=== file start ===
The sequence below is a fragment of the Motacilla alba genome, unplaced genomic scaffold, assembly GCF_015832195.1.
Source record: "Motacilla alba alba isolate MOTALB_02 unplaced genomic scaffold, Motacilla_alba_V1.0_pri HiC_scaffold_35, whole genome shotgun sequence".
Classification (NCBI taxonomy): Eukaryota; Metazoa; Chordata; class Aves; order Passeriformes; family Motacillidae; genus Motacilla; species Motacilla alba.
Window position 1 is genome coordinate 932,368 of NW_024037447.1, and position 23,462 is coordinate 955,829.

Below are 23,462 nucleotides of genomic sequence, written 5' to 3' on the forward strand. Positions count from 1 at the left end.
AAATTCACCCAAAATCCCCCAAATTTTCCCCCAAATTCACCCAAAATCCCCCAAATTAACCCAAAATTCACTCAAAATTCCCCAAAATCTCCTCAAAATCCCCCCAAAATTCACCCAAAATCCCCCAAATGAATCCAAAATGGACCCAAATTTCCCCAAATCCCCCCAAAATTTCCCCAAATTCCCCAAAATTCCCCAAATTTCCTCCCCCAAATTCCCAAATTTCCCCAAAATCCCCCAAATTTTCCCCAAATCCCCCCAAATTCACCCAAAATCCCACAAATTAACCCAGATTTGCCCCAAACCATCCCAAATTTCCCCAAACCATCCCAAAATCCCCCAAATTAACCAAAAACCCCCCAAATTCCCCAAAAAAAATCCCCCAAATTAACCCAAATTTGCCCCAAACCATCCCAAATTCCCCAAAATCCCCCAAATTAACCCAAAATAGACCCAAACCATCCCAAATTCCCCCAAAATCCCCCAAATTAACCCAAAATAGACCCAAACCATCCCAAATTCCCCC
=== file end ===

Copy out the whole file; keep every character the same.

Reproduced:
The sequence below is a fragment of the Motacilla alba genome, unplaced genomic scaffold, assembly GCF_015832195.1.
Source record: "Motacilla alba alba isolate MOTALB_02 unplaced genomic scaffold, Motacilla_alba_V1.0_pri HiC_scaffold_35, whole genome shotgun sequence".
Classification (NCBI taxonomy): Eukaryota; Metazoa; Chordata; class Aves; order Passeriformes; family Motacillidae; genus Motacilla; species Motacilla alba.
Window position 1 is genome coordinate 932,368 of NW_024037447.1, and position 23,462 is coordinate 955,829.

Below are 23,462 nucleotides of genomic sequence, written 5' to 3' on the forward strand. Positions count from 1 at the left end.
AAATTCACCCAAAATCCCCCAAATTTTCCCCCAAATTCACCCAAAATCCCCCAAATTAACCCAAAATTCACTCAAAATTCCCCAAAATCTCCTCAAAATCCCCCCAAAATTCACCCAAAATCCCCCAAATGAATCCAAAATGGACCCAAATTTCCCCAAATCCCCCCAAAATTTCCCCAAATTCCCCAAAATTCCCCAAATTTCCTCCCCCAAATTCCCAAATTTCCCCAAAATCCCCCAAATTTTCCCCAAATCCCCCCAAATTCACCCAAAATCCCACAAATTAACCCAGATTTGCCCCAAACCATCCCAAATTTCCCCAAACCATCCCAAAATCCCCCAAATTAACCAAAAACCCCCCAAATTCCCCAAAAAAAATCCCCCAAATTAACCCAAATTTGCCCCAAACCATCCCAAATTCCCCAAAATCCCCCAAATTAACCCAAAATAGACCCAAACCATCCCAAATTCCCCCAAAATCCCCCAAATTAACCCAAAATAGACCCAAACCATCCCAAATTCCCCC